Post-Communism

Post-Communism generally refers to the period of transition of politics and economy after the fall of Communism in parts of Europe and Asia in the early 1990s.

Table of contents
1 Politics
2 Economy
3 See also

Politics

The policies of most communist parties in both Eastern and Western Europe had been governed by the example of the Soviet Union. Following the change to democracy and capitalism, many of those parties reacted by changing their left-wing policies to a more democratic and less radical course. The old rift in the Socialist movement between the revolutionaries and the democrats was therefore mostly eliminated as the democrats prevailed.

In Western European countries such as Italy or Germany, post-communism is marked by the increased influence of their existing Social Democrats. The "truely" communist parties didn't particularly prosper from it, in fact, some of them became less radical as well. In the former communist countries of Central and Eastern Europe, the Communist Party generally split into transformed Social Democrat parties and more radical parties. The moderates generally maintained political power, whereas the radicals were usually marginalized.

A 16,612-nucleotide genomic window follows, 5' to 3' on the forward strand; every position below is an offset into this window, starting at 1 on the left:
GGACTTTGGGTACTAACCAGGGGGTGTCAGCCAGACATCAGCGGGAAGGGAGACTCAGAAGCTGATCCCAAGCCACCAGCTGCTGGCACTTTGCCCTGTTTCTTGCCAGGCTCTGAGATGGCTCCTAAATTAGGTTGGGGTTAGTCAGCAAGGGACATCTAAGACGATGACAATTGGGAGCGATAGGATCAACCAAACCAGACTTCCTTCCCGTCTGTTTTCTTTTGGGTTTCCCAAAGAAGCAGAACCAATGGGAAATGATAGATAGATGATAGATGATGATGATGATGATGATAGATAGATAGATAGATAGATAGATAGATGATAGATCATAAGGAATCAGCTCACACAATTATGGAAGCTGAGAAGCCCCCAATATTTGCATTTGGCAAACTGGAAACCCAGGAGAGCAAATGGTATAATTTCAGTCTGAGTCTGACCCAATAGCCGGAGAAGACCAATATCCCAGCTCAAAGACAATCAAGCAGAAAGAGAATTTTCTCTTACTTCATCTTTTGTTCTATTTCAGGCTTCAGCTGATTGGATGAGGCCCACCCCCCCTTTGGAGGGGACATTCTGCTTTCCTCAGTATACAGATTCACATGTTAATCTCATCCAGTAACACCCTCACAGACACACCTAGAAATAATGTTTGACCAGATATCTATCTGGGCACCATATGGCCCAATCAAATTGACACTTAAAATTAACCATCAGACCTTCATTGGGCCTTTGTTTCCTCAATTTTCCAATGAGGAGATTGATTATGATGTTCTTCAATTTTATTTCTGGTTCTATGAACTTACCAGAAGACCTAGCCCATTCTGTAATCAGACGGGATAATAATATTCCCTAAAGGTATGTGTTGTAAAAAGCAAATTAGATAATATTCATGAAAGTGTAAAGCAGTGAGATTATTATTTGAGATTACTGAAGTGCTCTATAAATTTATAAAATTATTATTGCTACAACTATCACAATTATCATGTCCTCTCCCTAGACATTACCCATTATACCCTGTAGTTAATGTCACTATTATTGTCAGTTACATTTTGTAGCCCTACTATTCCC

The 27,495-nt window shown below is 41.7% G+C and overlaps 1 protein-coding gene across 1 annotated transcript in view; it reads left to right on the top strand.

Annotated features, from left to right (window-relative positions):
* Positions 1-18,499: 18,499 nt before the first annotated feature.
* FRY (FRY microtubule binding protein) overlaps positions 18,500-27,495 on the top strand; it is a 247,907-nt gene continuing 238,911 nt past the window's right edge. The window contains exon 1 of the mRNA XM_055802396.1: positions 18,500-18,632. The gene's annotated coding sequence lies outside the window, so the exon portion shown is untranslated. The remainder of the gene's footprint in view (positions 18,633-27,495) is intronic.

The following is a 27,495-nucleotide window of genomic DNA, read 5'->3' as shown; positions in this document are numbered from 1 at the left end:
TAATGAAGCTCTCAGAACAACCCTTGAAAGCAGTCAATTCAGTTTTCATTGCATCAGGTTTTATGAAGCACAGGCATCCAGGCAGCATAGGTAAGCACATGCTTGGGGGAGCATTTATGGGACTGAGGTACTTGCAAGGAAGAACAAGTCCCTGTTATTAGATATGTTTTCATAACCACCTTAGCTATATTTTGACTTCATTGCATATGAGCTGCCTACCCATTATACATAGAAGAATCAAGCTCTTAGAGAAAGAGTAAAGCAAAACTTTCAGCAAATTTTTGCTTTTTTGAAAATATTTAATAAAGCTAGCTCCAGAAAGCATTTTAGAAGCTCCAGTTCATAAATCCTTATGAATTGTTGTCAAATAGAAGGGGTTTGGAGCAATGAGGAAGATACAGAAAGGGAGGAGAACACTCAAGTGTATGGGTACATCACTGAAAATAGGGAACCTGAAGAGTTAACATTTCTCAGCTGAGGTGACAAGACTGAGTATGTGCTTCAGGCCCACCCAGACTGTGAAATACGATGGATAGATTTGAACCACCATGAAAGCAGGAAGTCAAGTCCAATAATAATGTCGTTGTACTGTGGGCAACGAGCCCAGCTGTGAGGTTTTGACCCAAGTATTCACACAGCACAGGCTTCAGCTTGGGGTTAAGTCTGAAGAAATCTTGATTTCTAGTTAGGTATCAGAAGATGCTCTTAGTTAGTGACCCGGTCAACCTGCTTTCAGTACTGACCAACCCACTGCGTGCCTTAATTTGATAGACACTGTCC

The degree of leftist policies applied varies per country, but parties advocating a kind of a democratic socialism are possibly the strongest political power in Europe today.

Economy

Several communist countries had undergone economic reforms from a command economy towards a more market economy in the 1980s. The post-communist economic transition was much more thorough, and created many mixed economies. Some of the keywords of post-communism are:

more to be written

See also




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